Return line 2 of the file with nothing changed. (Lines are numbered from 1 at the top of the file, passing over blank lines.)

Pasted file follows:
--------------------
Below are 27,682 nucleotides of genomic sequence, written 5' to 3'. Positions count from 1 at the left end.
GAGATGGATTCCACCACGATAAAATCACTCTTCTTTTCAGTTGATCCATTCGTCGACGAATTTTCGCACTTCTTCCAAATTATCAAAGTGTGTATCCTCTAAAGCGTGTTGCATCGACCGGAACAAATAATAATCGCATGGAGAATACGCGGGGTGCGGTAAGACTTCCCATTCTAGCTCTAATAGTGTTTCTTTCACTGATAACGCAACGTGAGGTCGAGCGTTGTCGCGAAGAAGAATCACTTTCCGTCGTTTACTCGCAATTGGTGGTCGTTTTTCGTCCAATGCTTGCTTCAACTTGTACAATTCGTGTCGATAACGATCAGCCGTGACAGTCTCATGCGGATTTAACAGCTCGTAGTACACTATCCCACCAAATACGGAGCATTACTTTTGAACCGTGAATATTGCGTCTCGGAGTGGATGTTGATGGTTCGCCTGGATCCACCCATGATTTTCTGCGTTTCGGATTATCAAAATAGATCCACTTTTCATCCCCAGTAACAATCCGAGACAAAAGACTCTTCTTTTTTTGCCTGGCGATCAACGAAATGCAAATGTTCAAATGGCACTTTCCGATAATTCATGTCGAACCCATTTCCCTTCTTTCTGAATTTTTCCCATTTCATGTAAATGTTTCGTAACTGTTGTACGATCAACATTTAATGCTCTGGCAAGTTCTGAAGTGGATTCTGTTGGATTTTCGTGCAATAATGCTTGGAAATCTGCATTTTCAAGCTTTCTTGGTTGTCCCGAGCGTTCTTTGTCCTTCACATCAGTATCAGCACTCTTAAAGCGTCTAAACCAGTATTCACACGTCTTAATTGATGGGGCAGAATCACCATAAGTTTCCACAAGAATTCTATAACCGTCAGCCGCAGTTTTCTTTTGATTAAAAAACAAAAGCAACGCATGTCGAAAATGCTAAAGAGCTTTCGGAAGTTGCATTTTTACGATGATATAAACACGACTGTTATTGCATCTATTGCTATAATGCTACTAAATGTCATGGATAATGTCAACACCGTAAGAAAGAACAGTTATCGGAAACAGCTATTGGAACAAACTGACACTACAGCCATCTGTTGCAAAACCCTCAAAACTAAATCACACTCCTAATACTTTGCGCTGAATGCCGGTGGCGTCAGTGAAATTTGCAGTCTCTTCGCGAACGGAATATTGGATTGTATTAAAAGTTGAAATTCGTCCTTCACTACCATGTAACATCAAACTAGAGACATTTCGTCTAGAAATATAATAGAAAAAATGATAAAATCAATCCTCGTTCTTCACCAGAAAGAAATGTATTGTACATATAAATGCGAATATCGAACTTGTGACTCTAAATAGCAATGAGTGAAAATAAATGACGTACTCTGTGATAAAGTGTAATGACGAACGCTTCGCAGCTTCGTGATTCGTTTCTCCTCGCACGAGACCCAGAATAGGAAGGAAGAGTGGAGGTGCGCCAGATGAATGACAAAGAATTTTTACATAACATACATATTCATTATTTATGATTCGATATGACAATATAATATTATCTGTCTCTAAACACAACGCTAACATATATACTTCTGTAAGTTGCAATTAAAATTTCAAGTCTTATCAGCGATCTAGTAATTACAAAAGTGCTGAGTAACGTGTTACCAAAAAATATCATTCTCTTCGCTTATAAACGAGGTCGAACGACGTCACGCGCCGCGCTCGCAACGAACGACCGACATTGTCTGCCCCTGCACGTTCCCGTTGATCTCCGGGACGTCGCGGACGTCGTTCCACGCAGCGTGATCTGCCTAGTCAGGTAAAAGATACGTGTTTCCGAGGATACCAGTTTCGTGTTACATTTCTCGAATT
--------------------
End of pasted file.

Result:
GAGATGGATTCCACCACGATAAAATCACTCTTCTTTTCAGTTGATCCATTCGTCGACGAATTTTCGCACTTCTTCCAAATTATCAAAGTGTGTATCCTCTAAAGCGTGTTGCATCGACCGGAACAAATAATAATCGCATGGAGAATACGCGGGGTGCGGTAAGACTTCCCATTCTAGCTCTAATAGTGTTTCTTTCACTGATAACGCAACGTGAGGTCGAGCGTTGTCGCGAAGAAGAATCACTTTCCGTCGTTTACTCGCAATTGGTGGTCGTTTTTCGTCCAATGCTTGCTTCAACTTGTACAATTCGTGTCGATAACGATCAGCCGTGACAGTCTCATGCGGATTTAACAGCTCGTAGTACACTATCCCACCAAATACGGAGCATTACTTTTGAACCGTGAATATTGCGTCTCGGAGTGGATGTTGATGGTTCGCCTGGATCCACCCATGATTTTCTGCGTTTCGGATTATCAAAATAGATCCACTTTTCATCCCCAGTAACAATCCGAGACAAAAGACTCTTCTTTTTTTGCCTGGCGATCAACGAAATGCAAATGTTCAAATGGCACTTTCCGATAATTCATGTCGAACCCATTTCCCTTCTTTCTGAATTTTTCCCATTTCATGTAAATGTTTCGTAACTGTTGTACGATCAACATTTAATGCTCTGGCAAGTTCTGAAGTGGATTCTGTTGGATTTTCGTGCAATAATGCTTGGAAATCTGCATTTTCAAGCTTTCTTGGTTGTCCCGAGCGTTCTTTGTCCTTCACATCAGTATCAGCACTCTTAAAGCGTCTAAACCAGTATTCACACGTCTTAATTGATGGGGCAGAATCACCATAAGTTTCCACAAGAATTCTATAACCGTCAGCCGCAGTTTTCTTTTGATTAAAAAACAAAAGCAACGCATGTCGAAAATGCTAAAGAGCTTTCGGAAGTTGCATTTTTACGATGATATAAACACGACTGTTATTGCATCTATTGCTATAATGCTACTAAATGTCATGGATAATGTCAACACCGTAAGAAAGAACAGTTATCGGAAACAGCTATTGGAACAAACTGACACTACAGCCATCTGTTGCAAAACCCTCAAAACTAAATCACACTCCTAATACTTTGCGCTGAATGCCGGTGGCGTCAGTGAAATTTGCAGTCTCTTCGCGAACGGAATATTGGATTGTATTAAAAGTTGAAATTCGTCCTTCACTACCATGTAACATCAAACTAGAGACATTTCGTCTAGAAATATAATAGAAAAAATGATAAAATCAATCCTCGTTCTTCACCAGAAAGAAATGTATTGTACATATAAATGCGAATATCGAACTTGTGACTCTAAATAGCAATGAGTGAAAATAAATGACGTACTCTGTGATAAAGTGTAATGACGAACGCTTCGCAGCTTCGTGATTCGTTTCTCCTCGCACGAGACCCAGAATAGGAAGGAAGAGTGGAGGTGCGCCAGATGAATGACAAAGAATTTTTACATAACATACATATTCATTATTTATGATTCGATATGACAATATAATATTATCTGTCTCTAAACACAACGCTAACATATATACTTCTGTAAGTTGCAATTAAAATTTCAAGTCTTATCAGCGATCTAGTAATTACAAAAGTGCTGAGTAACGTGTTACCAAAAAATATCATTCTCTTCGCTTATAAACGAGGTCGAACGACGTCACGCGCCGCGCTCGCAACGAACGACCGACATTGTCTGCCCCTGCACGTTCCCGTTGATCTCCGGGACGTCGCGGACGTCGTTCCACGCAGCGTGATCTGCCTAGTCAGGTAAAAGATACGTGTTTCCGAGGATACCAGTTTCGTGTTACATTTCTCGAATT